The opinion of the court was delivered by: MCAVOY
In this 42 U.S.C. § 1983 and state law breach of contract action both sides have moved for summary judgment pursuant to Rule 56 of the Federal Rules of Civil Procedure. Due to both sides' failure to comply with the Local Rules of the Northern District of New York the instant motions must be denied.
This case presents yet another example of what has become an almost habitual failure on the part of litigants in this district to recognize the importance of a proper Local Rule 7.1(f) Statement. Rule 7.1(f) of the Local Rules for the Northern District of New York provides as follows:
On a motion for summary judgment pursuant to Fed. R. Civ. P. 56, there shall be annexed to the notice of motion a separate, short and concise statement of the material facts as to which the moving party contends there is no genuine issue, with specific citations to the record where such facts are set forth. The papers opposing a motion for summary judgment shall include a separate, short and concise statement of the material facts as to which it is contended that there exists a genuine issue, with specific citations to the record where the factual issues arise. All material facts set forth in the statement served by the moving party shall be deemed admitted unless controverted by the statement served by the opposing party. The motion for summary judgment shall be denied if the moving party fails to file and serve the statement required by this paragraph.
N.D.N.Y. L.R. 7.1(f) (emphasis added).
Rule 7.1(f) is not a suggestion, nor is it a rule of general guidance upon which attorneys are free to impose their own interpretations of what must be submitted. The rule is designed to implement the framework mandated by Rule 56 for deciding a summary judgment motion: summary judgment "shall be rendered forthwith if the pleadings, depositions, answers to interrogatories, and admissions on file, together with the affidavits, if any, show that there is no genuine issue as to any material fact and that the moving party is entitled to a judgment as a matter of law." Fed. R. Civ. P. 56(c). Furthermore, the movant's Rule 7.1(f) Statement is particularly crucial to this determination because the burden of demonstrating that no genuine issue of material fact exists falls solely on the moving party. See, e.g., Heyman v. Commerce and Industry Insurance Co., 524 F.2d 1317 (2d Cir. 1975).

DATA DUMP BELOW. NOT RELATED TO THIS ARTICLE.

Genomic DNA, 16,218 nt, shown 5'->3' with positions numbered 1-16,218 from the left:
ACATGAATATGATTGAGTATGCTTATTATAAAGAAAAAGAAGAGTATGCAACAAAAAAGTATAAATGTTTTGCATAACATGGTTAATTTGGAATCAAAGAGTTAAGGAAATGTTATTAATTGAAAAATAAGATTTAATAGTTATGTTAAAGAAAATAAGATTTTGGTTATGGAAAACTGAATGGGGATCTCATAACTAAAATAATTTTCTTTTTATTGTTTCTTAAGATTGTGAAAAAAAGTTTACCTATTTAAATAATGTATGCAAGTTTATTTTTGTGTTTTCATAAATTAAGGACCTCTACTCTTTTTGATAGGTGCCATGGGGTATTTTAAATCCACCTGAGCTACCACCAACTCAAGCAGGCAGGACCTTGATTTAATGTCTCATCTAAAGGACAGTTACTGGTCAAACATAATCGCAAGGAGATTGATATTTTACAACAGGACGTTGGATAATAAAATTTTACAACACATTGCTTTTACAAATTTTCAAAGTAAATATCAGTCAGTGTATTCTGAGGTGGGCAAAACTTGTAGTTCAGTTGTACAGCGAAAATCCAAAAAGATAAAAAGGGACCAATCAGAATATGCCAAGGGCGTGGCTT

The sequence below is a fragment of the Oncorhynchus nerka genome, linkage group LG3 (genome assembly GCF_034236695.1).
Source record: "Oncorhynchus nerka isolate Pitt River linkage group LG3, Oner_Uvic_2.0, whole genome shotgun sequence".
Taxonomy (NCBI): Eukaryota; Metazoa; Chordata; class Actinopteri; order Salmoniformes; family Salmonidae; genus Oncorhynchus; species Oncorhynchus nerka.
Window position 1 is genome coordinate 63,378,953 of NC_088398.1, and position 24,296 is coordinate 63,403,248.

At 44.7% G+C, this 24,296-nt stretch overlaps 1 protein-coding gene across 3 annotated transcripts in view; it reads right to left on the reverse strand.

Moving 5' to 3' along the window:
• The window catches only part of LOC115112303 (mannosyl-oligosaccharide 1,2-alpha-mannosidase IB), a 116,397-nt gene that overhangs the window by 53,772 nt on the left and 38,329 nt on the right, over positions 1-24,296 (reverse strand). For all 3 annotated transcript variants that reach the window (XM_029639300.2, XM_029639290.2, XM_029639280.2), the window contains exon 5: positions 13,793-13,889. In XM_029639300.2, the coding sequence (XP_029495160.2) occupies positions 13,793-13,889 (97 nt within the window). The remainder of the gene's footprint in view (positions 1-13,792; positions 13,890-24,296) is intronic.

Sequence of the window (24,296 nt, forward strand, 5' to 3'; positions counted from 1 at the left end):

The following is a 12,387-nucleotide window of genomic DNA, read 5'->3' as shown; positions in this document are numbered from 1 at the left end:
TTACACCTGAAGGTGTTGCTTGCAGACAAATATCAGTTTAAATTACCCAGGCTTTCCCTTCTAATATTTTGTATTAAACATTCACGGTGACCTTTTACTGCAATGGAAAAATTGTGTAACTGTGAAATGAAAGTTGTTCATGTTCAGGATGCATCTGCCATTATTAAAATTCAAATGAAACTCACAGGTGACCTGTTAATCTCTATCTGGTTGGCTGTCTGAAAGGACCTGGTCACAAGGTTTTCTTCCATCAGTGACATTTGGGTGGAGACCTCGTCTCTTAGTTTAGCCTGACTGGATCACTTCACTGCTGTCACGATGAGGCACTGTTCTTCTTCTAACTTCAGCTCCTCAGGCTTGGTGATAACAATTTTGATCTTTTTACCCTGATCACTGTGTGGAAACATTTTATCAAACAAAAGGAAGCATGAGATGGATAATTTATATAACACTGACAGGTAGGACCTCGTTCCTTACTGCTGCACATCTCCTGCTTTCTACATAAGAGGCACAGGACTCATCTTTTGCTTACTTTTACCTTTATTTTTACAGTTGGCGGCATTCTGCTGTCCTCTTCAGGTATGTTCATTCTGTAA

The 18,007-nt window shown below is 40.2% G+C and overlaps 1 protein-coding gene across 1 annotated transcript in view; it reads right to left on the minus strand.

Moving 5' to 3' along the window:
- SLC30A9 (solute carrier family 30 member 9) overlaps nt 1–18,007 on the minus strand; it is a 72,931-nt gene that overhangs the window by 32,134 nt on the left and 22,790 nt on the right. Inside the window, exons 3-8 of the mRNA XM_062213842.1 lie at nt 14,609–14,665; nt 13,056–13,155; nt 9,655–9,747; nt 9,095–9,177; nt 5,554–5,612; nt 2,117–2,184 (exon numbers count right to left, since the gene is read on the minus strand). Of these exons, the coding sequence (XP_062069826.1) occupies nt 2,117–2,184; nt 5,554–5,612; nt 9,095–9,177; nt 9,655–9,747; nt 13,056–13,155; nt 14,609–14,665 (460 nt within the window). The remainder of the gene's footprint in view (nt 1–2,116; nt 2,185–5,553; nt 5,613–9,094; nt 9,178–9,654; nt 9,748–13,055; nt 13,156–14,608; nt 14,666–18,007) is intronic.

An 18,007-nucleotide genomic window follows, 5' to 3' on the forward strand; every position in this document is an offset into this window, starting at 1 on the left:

Here, neither party has complied with Rule 7.1(f). Throughout their Rule 7.1(f) Statements, neither party provides even one factual citation, let alone "specific citations to the record where the factual issues arise." N.D.N.Y. L.R. 7.1(f). Plaintiff's Rule 7.1(f) Statement contains fourteen paragraphs, not one of which has a citation to the record. Defendants' Rule 7.1(f) statement in opposition is even more egregious. Its two unnumbered paragraphs contain the following: "defendants state that it agrees with paragraphs '1', '4', '9', '11' and '14'. Defendants disagree with paragraphs '2', '3', '5', '6', '8', '12' and '13'."
The parties' cross-motion papers are similarly deficient.
This is precisely the scenario to which Rule 7.1(f) is aimed. In requiring full and strict compliance with Rule 7.1(f), the Court is not splitting hairs. As we have noted before, the rule has a crucial function:
Rule 7.1(f) was drafted to force litigants to focus sharply on the specific factual issues in dispute. By doing this, and providing precise citations to the record where the disputed [or undisputed] facts are located, both the parties and the Court can move immediately to the gravamen of the case; absent this forced focus, the parties' briefs can remain, as is often the case, as "two ships passing in the night."
Cossack v. Burns, 970 F. Supp. 108, 111 (N.D.N.Y. 1997); see also Little v. Cox Supermarkets, 71 F.3d 637, 641 (7th Cir. 1995) (stating that local rules like 7.1(f) "serve to notify the parties of the factual support for their opponent's arguments, but more importantly inform the court of the evidence and arguments in an organized way--thus facilitating its judgment of the necessity for trial.").
If compliance with Local Rule 7.1(f) can be accomplished with the minimal statements provided here, any benefits inuring from Rule 7.1(f) would be completely eviscerated. Accordingly, because Plaintiff has failed to comply with Rule 7.1(f), its Motion for Summary Judgment is denied in its entirety. Similarly, because Defendants have failed to comply with Rule 7.1(f), Defendants' Cross-Motion for Summary Judgment is denied in its entirety.